The events in Gilroy, El Paso, and Dayton have spurred a national discussion on words and their power. What accountability should a person have for their words and their impact on others? It is an important issue. One study I read determined that women on average use 16,215 words a day. Men use slightly less words averaging 15,699 words a day. That means the average person speaks or writes over 5.8 million words a year. With social media, everyone’s words have the potential of being spread around the world. So, do words matter?
This blog is not about sharing my perspective. Its purpose is to bring the perspective of God’s Word, the Bible, to the key issues and questions of our day. On this issue of determining if words matter, the Bible and the Lord Jesus Himself speaks with such clarity and urgency it should give each of us pause to consider how we are using words. Words matter so much to God that every word we have used has been recorded for review by God when He sends the Lord Jesus to judge each person (Matthew 12:36). The Bible warns us that in the Last Days words will be used as weapons of destruction. In the toxic world we live in, how important it is that we examine our use of words.
Why does the Bible say our words are important? There is power of spiritual life and death in them. Proverbs 18:21 puts it this way, “Death and life are in the power of the tongue, and those who love it will eat its fruits.” The Bible says there is a power in word that brings life to others (builds them up) and a power that brings death to the spirit of others (tears them down). As Jesus calls us to love others with a commitment to bring life to them, to do and say only what is good and true, it brings a high accountability for our words.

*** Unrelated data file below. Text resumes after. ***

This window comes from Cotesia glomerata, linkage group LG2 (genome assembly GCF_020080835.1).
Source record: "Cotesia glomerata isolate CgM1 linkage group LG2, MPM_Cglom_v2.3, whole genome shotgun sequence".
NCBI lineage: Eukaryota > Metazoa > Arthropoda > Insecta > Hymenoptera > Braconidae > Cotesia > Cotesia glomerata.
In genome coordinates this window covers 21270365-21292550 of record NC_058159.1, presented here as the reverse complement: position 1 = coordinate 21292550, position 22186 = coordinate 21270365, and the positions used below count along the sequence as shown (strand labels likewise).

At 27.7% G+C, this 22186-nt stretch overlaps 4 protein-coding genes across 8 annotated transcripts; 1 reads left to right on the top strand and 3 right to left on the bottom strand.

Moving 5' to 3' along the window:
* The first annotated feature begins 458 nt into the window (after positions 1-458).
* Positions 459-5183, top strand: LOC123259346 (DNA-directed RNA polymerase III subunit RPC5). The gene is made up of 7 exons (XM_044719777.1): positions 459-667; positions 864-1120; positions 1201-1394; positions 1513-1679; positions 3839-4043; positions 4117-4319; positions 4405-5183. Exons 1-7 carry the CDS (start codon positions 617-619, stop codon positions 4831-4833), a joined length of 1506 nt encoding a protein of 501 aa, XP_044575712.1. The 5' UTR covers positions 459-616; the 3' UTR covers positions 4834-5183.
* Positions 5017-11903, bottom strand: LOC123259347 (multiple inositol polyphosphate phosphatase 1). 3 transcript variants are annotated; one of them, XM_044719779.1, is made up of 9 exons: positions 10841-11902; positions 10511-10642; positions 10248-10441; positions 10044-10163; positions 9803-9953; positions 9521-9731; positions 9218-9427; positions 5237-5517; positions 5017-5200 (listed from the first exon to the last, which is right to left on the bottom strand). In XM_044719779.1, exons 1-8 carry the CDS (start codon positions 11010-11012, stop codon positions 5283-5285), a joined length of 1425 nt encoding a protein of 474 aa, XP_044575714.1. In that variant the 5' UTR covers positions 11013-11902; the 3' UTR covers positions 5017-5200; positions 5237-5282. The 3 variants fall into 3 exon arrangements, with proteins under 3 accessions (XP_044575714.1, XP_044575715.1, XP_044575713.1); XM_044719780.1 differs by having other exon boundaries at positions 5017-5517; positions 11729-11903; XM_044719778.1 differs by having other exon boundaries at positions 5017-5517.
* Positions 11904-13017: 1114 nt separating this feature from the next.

The Bible teaches our words have a life of their own once spoken or written and read by others. You can’t pull words back once delivered. How many of us have the words of a frustrated parent still speaking to us? On a few projects with my father when I wasn’t able to do it as he wanted, a few times the careless words would come, “What’s the matter with you, stupid, can’t you do anything right?” It was just frustration in a moment, not really meant, yet those words still live in me. When I make a mistake on something I am trying to do (and believe me, I make a lot of them), the words still speak, “What’s the matter with you, stupid, can’t you do anything right?” Words have a life that continues after they are spoken or written that can’t be pulled back — particularly negative words which may live in others the rest of their lives. Obviously, when people in high office use words that denigrate whole groups of people because of their nationality, ethnicity, skin color, cities they live in, economic status, there is a power in their words that brings death to the spirit as it takes away dignity, worth, value that all human beings have as ones created in the likeness of God.
The Bible teaches that the words we use matter because words express the true character of a person. The Lord Jesus says that the words we use reflect who we are on the inside. Here is what the Lord Jesus said in His critically important teaching on words in Matthew 12:33-37:
“Either make the tree good and its fruit good, or make the tree bad and its fruit bad, for the tree is known by its fruit. You brood of vipers! How can you speak good, when you are evil? For out of the abundance of the heart the mouth speaks. The good person out of his good treasure brings forth good, and the evil person out of his evil treasure brings forth evil. I tell you, on the day of judgment people will give account for every careless word they speak, for by your words you will be justified, and by your words you will be condemned.”
The Lord Jesus says as a simple truth that words are one of the best revealers of the true character of a person. You can’t blame others for the words you use. You can’t use reciprocity as a standard to justify your words. The other person or persons didn’t create your response, your words are the revealing of your character, not the character of others. One who uses words to hurt, to denigrate, to attack, to tear down, to destroy are reflecting the dark character of his or her own heart. Words matter, for they reveal who we truly are.